We have carefully examined atomic data available for the selected Y ii lines. Our primary source of transition probabilities is the revised Y ii list kindly calculated by Kurucz2. These data are compatible with the oscillator strengths extracted from VALD, but include more lines. For seven out of nine Y ii lines alternative log gf values are available from Biémont et al. (2011). We compared these two sets of oscillator strengths under the assumption of a homogeneous abundance, finding that the data from Biémont et al. (2011) are less consistent internally. Since the lines giving discrepant results are not distinguished by their strength or excitation potential, this indicates a real limitation of the atomic data rather than an impact of possible stratification. The list by Biemont et al. also lacks information on two other lines, especially the high-excitation Y ii 4465 Å, which turned out to be very useful for stratification analysis.

On the other hand, all oscillator strengths of Ti lines were provided by VALD and came from a single source (Pickering et al. 2001). The oscillator strength corrections provided in the last column of Table 5 were not applied to Y and Ti lines in the stratification analysis. To compute stratification models, we used the IDL code DDAFit (Kochukhov 2007), which provides an interface to the spectral synthesis program SYNTH3. DDAFit assumes a step-function parameterisation of the stratification profile. In this study we assumed a fixed sharp transition – 0.2 on the log τ5000 scale – between the under- and overabundance zones and set the element abundance in the lower atmospheric to log (Nel/Ntot) =  −15 dex. The abundance in the upper atmosphere was determined by the code by fitting observed profiles for a predefined set of abundance step positions between log τ5000 =  −2 to  −5. Then the fit corresponding to each of the stratification models was compared to the one obtained with a homogeneous vertical distribution.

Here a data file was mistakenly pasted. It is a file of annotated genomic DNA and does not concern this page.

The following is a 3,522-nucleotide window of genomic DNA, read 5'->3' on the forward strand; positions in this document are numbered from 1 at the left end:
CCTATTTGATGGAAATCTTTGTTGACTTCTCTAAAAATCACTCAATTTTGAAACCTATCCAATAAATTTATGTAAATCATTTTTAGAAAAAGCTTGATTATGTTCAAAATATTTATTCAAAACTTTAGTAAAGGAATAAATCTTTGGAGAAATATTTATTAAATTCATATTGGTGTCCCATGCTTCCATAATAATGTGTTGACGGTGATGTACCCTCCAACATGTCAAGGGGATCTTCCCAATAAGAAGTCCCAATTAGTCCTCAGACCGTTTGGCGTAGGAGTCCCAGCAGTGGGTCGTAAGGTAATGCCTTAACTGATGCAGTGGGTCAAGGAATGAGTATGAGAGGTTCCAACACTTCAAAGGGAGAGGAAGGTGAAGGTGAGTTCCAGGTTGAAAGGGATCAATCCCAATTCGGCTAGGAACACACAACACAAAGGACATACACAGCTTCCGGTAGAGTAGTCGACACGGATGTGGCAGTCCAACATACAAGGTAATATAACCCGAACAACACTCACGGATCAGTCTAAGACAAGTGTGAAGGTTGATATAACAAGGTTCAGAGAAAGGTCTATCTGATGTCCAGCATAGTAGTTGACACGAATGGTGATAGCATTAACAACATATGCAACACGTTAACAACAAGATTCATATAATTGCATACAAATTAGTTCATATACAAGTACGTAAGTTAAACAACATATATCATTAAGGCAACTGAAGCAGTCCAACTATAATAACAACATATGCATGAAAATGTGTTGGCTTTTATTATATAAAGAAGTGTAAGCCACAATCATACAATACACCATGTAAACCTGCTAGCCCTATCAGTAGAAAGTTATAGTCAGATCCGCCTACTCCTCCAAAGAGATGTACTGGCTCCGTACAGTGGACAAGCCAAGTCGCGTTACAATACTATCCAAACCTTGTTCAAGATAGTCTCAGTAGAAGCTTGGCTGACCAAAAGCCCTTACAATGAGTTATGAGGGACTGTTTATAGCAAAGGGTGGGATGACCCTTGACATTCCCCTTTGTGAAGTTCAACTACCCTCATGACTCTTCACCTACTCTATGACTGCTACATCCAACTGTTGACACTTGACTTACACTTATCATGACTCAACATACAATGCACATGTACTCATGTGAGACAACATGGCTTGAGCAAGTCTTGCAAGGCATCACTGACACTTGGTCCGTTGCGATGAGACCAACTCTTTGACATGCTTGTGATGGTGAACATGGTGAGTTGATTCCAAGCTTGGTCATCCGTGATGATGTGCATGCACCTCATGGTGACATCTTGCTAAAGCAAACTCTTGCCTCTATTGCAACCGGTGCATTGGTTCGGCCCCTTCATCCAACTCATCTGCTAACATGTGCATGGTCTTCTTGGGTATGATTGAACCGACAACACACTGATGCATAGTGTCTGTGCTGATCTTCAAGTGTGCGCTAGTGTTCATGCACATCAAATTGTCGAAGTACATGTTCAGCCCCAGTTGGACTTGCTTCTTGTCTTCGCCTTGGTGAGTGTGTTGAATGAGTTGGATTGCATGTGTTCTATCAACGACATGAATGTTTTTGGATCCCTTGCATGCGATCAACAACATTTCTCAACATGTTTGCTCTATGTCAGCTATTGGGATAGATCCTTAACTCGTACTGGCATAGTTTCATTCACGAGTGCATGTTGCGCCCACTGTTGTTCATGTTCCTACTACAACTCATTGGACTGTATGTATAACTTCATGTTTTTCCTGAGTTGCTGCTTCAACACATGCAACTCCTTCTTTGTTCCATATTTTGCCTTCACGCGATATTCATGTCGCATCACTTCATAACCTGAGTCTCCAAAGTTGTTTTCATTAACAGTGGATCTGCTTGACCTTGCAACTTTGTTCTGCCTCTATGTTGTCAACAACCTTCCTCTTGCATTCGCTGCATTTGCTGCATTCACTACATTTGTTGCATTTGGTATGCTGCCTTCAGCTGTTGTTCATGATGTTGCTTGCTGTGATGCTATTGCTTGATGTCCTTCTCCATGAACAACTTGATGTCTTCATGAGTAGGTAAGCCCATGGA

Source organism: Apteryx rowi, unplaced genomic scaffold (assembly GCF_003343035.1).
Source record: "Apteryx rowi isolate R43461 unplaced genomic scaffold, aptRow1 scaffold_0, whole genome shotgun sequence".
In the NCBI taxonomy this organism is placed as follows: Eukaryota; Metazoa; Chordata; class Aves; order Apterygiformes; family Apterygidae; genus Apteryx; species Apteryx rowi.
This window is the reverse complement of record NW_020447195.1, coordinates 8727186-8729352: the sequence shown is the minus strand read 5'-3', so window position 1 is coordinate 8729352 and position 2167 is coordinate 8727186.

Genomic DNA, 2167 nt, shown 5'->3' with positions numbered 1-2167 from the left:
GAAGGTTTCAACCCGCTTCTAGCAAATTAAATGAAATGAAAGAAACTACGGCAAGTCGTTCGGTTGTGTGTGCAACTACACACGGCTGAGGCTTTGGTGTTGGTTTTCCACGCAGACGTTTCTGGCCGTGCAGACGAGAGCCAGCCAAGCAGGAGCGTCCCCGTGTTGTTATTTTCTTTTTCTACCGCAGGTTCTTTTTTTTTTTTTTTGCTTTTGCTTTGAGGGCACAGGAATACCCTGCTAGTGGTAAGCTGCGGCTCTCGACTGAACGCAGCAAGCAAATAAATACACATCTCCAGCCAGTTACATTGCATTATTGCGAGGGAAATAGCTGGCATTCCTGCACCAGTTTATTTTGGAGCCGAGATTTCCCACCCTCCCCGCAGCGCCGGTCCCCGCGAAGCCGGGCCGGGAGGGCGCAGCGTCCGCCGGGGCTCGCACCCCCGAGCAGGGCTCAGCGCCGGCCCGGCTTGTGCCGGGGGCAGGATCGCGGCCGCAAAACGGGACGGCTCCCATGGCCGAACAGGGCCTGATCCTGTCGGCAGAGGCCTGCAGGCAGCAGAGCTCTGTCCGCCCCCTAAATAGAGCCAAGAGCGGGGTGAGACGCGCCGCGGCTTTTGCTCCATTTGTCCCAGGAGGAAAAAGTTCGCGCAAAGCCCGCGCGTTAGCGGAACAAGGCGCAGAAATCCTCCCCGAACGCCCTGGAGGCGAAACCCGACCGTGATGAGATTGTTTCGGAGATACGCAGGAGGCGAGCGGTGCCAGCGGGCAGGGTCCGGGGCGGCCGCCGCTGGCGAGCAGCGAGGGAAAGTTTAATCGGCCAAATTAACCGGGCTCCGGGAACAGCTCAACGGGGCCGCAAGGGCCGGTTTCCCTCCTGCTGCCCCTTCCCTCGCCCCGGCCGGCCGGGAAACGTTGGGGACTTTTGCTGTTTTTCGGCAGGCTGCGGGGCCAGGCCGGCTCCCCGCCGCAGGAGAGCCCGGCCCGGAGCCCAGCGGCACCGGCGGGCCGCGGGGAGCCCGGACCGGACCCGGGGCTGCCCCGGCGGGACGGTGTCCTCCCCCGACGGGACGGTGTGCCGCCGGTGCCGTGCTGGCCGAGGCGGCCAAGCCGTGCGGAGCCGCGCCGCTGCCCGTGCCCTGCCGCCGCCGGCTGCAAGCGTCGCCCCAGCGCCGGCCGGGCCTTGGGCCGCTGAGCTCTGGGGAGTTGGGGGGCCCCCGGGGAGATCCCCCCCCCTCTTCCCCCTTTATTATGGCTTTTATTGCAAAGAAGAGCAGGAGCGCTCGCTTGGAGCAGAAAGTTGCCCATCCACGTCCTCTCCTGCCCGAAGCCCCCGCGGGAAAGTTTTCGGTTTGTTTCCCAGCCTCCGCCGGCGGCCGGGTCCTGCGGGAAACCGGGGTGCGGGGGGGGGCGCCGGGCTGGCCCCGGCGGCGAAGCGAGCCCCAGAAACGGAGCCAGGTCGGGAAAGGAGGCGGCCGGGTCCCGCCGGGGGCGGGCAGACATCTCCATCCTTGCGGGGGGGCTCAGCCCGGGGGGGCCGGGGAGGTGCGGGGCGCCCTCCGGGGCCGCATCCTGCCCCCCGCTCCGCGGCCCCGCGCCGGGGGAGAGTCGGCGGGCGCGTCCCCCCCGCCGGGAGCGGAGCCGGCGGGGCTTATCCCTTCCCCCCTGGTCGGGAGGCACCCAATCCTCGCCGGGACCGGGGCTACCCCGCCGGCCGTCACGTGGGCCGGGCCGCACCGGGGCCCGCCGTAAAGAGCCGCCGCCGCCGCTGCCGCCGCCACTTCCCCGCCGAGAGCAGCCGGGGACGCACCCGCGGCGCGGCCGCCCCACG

Table 4

Physical properties of ϕ Phe.

Table 5

Spectral lines used for the Doppler imaging of ϕ Phe.

thumbnail Fig. 8

Surface maps of Y, Sr, Ti, and Cr derived for ϕ Phe. The star is shown at four equidistant rotational phases with rotational axis oriented vertically. Inclination of the rotational axis is 65°. The abundance scale relative to the Sun is plotted on the right. Darker regions correspond to a higher relative abundance. The contours for Y plotted with a step of 0.33 dex, 0.13 dex for Sr and Ti, and 0.04 dex for Cr.

Open with DEXTER